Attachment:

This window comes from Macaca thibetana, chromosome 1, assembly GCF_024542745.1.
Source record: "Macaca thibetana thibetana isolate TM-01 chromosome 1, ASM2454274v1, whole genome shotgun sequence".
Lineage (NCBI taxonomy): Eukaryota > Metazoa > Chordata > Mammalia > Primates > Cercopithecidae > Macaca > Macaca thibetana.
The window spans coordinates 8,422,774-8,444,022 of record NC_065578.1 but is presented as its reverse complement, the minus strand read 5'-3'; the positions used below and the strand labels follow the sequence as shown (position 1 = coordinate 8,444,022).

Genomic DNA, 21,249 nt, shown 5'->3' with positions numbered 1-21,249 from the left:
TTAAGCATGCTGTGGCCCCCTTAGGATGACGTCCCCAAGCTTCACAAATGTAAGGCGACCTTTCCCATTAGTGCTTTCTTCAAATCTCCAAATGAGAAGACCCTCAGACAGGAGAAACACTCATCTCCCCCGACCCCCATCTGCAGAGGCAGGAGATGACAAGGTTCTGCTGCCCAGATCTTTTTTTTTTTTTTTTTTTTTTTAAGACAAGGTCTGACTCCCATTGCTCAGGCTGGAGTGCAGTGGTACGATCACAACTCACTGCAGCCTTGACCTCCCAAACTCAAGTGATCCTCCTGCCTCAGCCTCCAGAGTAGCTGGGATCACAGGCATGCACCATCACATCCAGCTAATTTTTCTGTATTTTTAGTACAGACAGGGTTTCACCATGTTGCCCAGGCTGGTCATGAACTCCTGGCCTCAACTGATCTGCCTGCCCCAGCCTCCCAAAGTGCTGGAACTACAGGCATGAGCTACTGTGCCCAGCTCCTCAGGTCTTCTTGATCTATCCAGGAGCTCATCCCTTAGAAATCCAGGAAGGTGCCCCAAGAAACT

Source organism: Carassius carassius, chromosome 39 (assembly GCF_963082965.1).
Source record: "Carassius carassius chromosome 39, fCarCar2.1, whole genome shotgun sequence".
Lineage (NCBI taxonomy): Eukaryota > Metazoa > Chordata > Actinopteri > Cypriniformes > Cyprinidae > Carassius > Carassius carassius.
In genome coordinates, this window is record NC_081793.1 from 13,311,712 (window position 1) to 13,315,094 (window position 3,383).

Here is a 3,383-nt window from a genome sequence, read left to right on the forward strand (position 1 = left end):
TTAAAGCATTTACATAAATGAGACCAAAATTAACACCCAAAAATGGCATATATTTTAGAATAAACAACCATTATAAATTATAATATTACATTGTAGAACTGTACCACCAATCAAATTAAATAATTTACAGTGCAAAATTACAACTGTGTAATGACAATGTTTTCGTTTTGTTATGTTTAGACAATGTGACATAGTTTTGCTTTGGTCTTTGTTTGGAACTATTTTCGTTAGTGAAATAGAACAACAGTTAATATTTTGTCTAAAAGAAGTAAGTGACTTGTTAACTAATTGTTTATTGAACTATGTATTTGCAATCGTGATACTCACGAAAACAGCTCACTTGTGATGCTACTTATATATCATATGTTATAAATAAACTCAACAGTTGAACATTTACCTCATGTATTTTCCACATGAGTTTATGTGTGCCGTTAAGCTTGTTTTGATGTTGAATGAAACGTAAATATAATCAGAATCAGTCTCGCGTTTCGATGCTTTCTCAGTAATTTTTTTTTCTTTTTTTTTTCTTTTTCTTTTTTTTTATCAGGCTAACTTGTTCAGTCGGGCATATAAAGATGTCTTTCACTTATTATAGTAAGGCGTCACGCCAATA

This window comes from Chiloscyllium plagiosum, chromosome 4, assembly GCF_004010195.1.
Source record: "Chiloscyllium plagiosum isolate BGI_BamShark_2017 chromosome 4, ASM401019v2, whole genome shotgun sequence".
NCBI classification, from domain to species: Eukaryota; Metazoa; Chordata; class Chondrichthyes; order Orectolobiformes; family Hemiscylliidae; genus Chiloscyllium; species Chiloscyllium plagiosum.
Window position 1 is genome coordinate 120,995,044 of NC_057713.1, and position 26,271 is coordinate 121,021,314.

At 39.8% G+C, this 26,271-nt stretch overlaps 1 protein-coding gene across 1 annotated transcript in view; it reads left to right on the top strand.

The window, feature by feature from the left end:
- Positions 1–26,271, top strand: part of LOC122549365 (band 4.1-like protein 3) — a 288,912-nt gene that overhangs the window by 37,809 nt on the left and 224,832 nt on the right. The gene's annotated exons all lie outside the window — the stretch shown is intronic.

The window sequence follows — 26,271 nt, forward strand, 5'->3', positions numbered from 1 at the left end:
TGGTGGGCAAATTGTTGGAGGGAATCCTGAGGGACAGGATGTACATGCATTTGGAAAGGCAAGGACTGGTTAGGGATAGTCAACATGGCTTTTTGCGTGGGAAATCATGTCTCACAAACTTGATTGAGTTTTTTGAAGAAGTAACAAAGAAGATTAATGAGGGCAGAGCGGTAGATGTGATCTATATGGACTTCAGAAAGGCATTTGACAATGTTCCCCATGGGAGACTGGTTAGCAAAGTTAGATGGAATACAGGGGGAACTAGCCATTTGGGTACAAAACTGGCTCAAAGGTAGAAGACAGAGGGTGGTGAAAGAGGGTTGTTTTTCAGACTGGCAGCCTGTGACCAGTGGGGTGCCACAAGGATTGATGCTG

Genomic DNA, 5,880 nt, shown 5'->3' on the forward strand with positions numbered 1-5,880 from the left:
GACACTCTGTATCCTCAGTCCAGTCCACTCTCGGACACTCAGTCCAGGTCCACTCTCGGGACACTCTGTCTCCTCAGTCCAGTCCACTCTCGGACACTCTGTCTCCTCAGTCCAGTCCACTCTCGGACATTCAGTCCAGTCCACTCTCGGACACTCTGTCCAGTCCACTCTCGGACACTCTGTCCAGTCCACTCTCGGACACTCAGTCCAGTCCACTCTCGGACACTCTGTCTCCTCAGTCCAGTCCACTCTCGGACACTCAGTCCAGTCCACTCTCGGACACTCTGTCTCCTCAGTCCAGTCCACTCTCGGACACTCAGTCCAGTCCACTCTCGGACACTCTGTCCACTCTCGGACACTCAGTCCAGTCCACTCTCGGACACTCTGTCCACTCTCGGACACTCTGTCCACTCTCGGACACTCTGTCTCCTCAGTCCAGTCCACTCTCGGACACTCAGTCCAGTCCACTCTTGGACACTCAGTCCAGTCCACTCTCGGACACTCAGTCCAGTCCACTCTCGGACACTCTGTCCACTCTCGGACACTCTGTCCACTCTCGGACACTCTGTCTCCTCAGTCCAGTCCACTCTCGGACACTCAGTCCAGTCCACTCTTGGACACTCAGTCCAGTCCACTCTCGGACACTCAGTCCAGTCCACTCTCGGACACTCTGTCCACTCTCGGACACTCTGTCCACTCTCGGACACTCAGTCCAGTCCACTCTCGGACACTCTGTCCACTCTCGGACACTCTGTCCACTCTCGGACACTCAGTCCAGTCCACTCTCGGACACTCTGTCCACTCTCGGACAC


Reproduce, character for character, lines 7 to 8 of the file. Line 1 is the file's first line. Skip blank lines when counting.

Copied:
Source organism: Carassius carassius, chromosome 39 (assembly GCF_963082965.1).
Source record: "Carassius carassius chromosome 39, fCarCar2.1, whole genome shotgun sequence".